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United States v. Rugendorf

April 30, 1963

UNITED STATES OF AMERICA, APPELLEE,
v.
SAMUEL JOSEPH RUGENDORF, APPELLANT.



Author: Duffy

Before DUFFY and KNOCH, Circuit Judges, and MERCER, District Judge.

DUFFY, Circuit Judge.

Defendant was tried before a jury and was convicted of receiving, concealing and storing goods, wares and merchandise of a value in excess of $5,000, knowing the same had been stolen and transported in interstate commerce in violation of Section 2315, Title 18 United States Code. The goods were identified in the indictment as 81 fur pieces which had been stolen in Shreveport, Louisiana and Mountain Brook, Alabama, and which had moved in interstate commerce from Shreveport and Mountain Brook to Chicago, Illinois.

On this appeal, defendant argues (1) the evidence was insufficient to sustain the verdict of guilty; (2) the trial court erred in overruling defendant's motion to suppress the evidence, and (3) the trial court erred in refusing to require the government to reveal the source of the information contained in the affidavit, pursuant to which a search warrant was issued.

Defendant and his wife owned and occupied a two-story brick, single family dwelling in the City of Chicago. The basement was partitioned into two sections by a wall running east and west. The rear or south part contained two smaller rooms, one of which was a laundry and furnace room, and the other a general storage room. In the northern section, there was a nicely finished recreation room. At the east wall of this room there was a business-type desk with a telephone. In the center of the room was a card table and sewing machine. There were closets built into the north wall. During the search, Agent McCormick opened the doors to these closets, and in the last one discovered 81 furs hanging on individual wire hangers which hangers were on a rod that extended the length of the closet. The labels had been torn out of the garments. There were, in fact, 82 fur pieces, but Mrs. Rugendorf, the wife of defendant, identified one of the fur pieces as belonging to her.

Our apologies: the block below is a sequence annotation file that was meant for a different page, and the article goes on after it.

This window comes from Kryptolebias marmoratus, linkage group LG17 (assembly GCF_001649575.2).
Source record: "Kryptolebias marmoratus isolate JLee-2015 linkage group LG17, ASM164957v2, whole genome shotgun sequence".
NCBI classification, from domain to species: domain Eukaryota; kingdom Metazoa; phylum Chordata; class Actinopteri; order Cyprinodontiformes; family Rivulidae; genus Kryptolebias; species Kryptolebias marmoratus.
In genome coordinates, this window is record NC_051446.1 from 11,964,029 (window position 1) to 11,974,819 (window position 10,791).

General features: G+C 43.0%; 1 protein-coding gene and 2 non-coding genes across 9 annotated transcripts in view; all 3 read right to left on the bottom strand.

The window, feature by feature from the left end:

Defendant's wife testified that she and her husband left Chicago on the evening of February 17, 1962, for a vacation in Florida and Nassau; that they returned to Chicago on March 4, 1962; that during the period of their absence, her brother-in-law, Leo Rugendorf, her son, her sister-in-law and one Roskin all had keys to the house. She testified the defendant did not go into the basement between March 4, and March 22. The defendant gave similar testimony and in addition testified he had no occasion prior to February 17, 1962, to go to the basement or to look at the closets. There also was testimony that defendant's brother, Leo, was a well-known "fence."

There is no dispute that on March 22, 1962, agents of the Federal Bureau of Investigation found in the basement of defendant's home, the loot of two burglaries, one of which occurred at Shreveport, Louisiana, December 4 and 5, 1961, and one at Mountain Brook, Alabama, on February 10, 1962.

There were a number of conflicts in the evidence which the jury was entitled to and did resolve. To illustrate, defendant testified that before he left on his vacation, he gave the key to his house to his brother Leo and that the key had not been returned. Agent Lee testified that when defendant was arrested he stated that Leo came into defendant's place of business shortly after he had returned from Florida and returned the key to him.

The situation in the case at bar is somewhat similar to that in United States v. Mann, 7 Cir., 108 F.2d 354, 358, where we said: "Here, the jury rejected defendant's professions of innocence in the face of stubborn facts plainly pointing to his guilt."

Knowledge of the stolen character of the goods may be established by circumstantial evidence. United States v. O'Brien, 7 Cir., 174 F.2d 341; United States v. Allegrucci, 3 Cir., 258 F.2d 70.

We hold that the evidence, viewed in the light most favorable to the government, clearly supports the conviction of the defendant.

Defendant argues that the affidavit which was the basis of the issuance of the search warrant was based on hearsay information and therefore insufficient. Defendant relies upon Jones v. United States, 362 U.S. 257, 80 S. Ct. 725, 4 L. Ed. 2d 697.

Agent Moore of the F.B.I. swore that an informer who had furnished reliable information in the past reported to affiant that he had seen 80 fur garments in defendant's basement a few days previously, describing them as mink, otter and beaver jackets, with labels removed, and that the informant had been told the furs were stolen.

We think defendant's reliance upon Jones v. United States, supra, is misplaced. We quote the following from the opinion in that case (362 U.S. pages 270-271, 80 S. Ct. at pages 735-736, 4 L. Ed. 2d 697): "* * * In a doubtful case, when the officer does not have clearly convincing evidence of the immediate need to search, it is most important that resort be had to a warrant, so that the evidence in the possession of the police may be weighed by an ...


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